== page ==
For decades, data has been the fuel that powers business. But we’re still figuring out how to use this new power source efficiently, and our economic and social arrangements have not yet adapted to the changes (The Economist). As machine-learning based artificial intelligence becomes the foundation of a new kind of economy, companies have learned to hoard data. But they haven’t figured out a convenient or standardized way to trade it. In this way, it’s not like oil at all — or maybe it’s like oil was before Standard Oil standardized it.
Data isn’t a commodity, yet. That’s because we don’t know how to turn it into fungible units, and we don’t yet know how to track fluctuations in its value depending on timing and context. But this is the kind of problem that processing power and good algorithms will probably solve over time. We’re just scratching the surface of this technology’s capabilities — think PCs in 1982 or the Web in 1994.
The economy stands at a threshold moment in the era of machine learning. The artificial intelligences that companies are increasingly deploying are just beginning to take on roles and jobs that used to demand a human being at the controls. But in most cases they’re nowhere near ready to take over entirely. They still need people at their sides — in some cases to generate the data that will train them, in others to provide judgment that’s beyond them.
Welcome to the world of the hybrid human-machine workplace. A couple of recent articles have begun to give us a portrait of this emerging work environment, with its awkward encounters, unemployment fears, and potential for both efficiency and exploitation.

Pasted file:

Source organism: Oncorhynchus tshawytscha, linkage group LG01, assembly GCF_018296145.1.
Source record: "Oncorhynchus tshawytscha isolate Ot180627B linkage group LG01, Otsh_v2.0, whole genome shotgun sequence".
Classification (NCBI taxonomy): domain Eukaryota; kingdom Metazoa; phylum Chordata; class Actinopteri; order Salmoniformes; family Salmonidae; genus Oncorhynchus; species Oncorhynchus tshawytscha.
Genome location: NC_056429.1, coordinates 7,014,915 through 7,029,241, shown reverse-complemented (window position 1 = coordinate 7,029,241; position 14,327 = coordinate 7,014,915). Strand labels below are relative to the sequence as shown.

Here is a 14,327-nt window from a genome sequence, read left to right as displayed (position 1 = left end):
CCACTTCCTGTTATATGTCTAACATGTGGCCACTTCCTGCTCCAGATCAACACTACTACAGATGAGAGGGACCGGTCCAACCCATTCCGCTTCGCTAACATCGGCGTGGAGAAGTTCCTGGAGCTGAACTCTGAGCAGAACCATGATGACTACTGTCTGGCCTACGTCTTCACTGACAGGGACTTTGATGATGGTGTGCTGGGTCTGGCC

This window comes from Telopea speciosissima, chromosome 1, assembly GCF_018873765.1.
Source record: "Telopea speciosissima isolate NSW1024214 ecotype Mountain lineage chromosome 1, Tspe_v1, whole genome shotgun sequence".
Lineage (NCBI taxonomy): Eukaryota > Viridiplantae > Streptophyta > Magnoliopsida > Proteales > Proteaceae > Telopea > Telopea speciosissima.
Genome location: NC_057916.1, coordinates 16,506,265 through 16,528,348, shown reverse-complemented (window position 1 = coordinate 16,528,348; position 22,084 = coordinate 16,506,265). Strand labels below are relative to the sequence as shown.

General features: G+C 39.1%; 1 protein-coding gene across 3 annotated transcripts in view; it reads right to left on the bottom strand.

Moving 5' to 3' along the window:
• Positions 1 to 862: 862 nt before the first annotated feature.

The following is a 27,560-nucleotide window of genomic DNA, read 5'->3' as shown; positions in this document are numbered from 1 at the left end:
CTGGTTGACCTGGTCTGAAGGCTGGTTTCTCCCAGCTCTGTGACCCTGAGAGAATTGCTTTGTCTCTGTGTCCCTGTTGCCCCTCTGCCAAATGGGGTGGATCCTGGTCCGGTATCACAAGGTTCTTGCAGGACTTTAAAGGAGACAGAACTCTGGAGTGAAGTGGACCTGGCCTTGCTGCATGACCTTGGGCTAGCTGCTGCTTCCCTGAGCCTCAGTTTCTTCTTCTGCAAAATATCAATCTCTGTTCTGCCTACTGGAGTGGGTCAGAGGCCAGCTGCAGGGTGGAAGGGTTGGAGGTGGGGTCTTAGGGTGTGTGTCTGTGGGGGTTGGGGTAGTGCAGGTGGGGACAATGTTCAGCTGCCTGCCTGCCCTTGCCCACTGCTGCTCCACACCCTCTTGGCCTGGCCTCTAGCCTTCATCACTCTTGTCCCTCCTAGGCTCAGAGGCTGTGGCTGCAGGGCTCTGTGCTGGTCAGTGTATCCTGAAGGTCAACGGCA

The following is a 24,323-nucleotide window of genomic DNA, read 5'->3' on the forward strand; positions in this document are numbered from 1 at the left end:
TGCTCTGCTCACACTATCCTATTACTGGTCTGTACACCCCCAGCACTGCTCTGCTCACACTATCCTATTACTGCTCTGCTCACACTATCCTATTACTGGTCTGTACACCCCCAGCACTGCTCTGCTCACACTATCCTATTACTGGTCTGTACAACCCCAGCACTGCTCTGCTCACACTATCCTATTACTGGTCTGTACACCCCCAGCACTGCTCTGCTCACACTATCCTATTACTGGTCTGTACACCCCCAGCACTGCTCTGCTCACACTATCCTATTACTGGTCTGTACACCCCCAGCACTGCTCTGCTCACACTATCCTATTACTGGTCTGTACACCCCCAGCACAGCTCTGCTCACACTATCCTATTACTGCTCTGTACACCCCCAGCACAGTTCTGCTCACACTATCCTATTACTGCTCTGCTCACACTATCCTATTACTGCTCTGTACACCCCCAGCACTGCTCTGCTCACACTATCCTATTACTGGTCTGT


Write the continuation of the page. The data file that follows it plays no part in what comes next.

Let’s circle back one more time to Treasury Secretary Steve Mnuchin’s extraordinary comment that artificial intelligence is “not even on my radar screen” and won’t affect the job market for 50 to 100 years. What was he smoking? And please keep it away from us, okay?
The double whammy of AI and robotics, what observers are calling “the fourth industrial revolution,” is certainly on the rest of the world’s radar, and already having an impact on transportation, manufacturing, retail, medicine, education — everything. We can’t know how this wave of change will play out; scenarios range from utopia to doomsday, and we’re already beginning to live them.
The healthcare debate had its Marie Antoinette moment yesterday, as GOP Rep. Jason Chaffetz told Americans to stop buying smartphones so they could afford health insurance under the new Republican proposal. “Rather than getting that new iPhone, that they just love and want to go spend hundreds of dollars on that, maybe they should invest in their own health care,” Chaffetz said.
The race was on for pundits and publications to calculate just how many iPhones one would need to forego in order to pay your insurer. For most of us, you’d have to be getting a fancy new phone every month or so to even come close (Lifehacker). But Chaffetz’s comment didn’t only prove his ignorance of the basics of both healthcare and telecommunications economics. It suggested he was fundamentally unaware of how essential a working smartphone — i- or otherwise — is for navigating everyday life and work in America 2017 (Brian Fung in The Washington Post).